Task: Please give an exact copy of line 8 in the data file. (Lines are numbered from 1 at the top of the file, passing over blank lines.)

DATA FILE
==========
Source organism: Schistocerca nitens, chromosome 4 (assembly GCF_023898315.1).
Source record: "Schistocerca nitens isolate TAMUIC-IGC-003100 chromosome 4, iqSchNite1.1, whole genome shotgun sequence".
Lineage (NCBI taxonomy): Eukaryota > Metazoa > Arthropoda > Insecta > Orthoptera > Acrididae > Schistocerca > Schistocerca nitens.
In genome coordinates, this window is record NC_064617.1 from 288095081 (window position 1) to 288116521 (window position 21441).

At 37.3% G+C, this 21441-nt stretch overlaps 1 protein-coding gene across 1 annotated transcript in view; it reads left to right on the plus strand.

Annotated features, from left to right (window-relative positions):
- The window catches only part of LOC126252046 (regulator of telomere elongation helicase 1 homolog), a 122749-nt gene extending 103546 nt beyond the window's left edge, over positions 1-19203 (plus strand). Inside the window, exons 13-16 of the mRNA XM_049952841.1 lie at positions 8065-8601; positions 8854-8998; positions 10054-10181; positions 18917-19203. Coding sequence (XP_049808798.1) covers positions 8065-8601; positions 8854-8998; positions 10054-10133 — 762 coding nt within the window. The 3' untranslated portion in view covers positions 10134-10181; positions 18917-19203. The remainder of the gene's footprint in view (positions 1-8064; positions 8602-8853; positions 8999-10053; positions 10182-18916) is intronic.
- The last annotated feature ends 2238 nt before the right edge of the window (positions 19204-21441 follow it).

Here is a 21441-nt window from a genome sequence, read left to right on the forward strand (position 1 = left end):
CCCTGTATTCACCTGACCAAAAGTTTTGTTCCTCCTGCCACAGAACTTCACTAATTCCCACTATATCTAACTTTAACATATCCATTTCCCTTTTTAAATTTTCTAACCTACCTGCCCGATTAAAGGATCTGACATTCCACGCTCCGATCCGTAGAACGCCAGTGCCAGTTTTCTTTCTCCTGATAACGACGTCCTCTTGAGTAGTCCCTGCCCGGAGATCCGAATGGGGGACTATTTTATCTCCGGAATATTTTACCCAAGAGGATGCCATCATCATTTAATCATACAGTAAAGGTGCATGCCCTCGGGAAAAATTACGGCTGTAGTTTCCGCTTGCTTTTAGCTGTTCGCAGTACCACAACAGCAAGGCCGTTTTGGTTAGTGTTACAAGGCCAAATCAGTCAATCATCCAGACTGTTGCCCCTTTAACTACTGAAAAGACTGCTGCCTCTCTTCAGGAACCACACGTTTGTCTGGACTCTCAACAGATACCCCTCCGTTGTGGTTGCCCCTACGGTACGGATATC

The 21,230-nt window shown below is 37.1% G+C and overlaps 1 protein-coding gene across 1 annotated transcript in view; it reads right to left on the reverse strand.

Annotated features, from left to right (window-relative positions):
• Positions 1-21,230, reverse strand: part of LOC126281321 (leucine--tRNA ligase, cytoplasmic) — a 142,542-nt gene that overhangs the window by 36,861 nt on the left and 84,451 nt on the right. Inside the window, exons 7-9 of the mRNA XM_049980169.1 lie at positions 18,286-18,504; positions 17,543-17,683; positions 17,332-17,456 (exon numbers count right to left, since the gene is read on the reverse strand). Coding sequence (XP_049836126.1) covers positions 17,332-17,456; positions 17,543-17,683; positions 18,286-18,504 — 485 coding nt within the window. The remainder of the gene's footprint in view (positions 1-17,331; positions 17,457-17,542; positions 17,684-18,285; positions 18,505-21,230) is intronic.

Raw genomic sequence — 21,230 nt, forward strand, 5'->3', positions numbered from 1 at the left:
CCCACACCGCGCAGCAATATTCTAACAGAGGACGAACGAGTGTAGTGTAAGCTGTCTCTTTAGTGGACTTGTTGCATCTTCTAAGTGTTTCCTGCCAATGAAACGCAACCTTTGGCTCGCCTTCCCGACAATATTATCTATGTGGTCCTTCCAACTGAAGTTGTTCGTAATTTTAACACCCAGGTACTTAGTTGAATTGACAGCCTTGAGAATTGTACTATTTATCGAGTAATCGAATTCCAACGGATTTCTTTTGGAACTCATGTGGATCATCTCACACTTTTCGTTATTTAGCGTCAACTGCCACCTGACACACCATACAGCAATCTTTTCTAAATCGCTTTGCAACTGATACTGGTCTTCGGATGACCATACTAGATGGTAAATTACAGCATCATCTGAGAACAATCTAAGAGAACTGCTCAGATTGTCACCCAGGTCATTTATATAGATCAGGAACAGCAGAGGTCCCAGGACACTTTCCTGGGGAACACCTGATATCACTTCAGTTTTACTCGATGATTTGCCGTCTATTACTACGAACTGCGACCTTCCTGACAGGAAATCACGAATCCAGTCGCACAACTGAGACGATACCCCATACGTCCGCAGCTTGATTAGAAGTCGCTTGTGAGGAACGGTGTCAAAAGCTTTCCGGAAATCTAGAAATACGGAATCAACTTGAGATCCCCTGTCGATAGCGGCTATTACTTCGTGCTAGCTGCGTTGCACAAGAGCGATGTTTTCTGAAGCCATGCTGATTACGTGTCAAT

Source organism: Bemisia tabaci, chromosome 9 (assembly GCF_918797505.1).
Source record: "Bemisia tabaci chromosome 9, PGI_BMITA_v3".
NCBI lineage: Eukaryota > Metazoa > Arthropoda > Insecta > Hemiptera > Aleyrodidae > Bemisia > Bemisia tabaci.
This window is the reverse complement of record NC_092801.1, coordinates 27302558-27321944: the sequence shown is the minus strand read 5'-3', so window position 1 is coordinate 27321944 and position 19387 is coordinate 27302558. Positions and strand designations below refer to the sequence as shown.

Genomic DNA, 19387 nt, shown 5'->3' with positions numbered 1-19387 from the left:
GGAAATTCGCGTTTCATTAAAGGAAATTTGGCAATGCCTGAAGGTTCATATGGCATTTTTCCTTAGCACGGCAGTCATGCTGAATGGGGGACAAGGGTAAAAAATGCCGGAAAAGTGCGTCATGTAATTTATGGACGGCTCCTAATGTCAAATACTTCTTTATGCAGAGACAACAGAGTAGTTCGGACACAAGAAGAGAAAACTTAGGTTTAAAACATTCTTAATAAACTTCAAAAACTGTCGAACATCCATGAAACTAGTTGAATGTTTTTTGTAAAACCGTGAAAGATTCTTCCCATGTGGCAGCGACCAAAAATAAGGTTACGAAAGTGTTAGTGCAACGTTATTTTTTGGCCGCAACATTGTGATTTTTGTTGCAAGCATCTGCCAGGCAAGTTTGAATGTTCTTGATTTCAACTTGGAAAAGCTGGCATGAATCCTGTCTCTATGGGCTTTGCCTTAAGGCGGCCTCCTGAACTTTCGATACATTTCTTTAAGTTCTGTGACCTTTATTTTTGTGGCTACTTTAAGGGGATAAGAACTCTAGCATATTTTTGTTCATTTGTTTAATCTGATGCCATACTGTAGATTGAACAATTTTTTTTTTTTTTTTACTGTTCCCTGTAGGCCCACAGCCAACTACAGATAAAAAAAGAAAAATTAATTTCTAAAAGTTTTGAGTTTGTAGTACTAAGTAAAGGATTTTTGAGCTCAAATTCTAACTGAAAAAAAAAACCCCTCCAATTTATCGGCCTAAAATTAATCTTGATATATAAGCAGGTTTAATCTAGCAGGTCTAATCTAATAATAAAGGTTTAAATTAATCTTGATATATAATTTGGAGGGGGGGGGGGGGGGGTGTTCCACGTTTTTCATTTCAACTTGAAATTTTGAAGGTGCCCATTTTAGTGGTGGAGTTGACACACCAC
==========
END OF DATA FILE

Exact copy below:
- The last annotated feature ends 2238 nt before the right edge of the window (positions 19204-21441 follow it).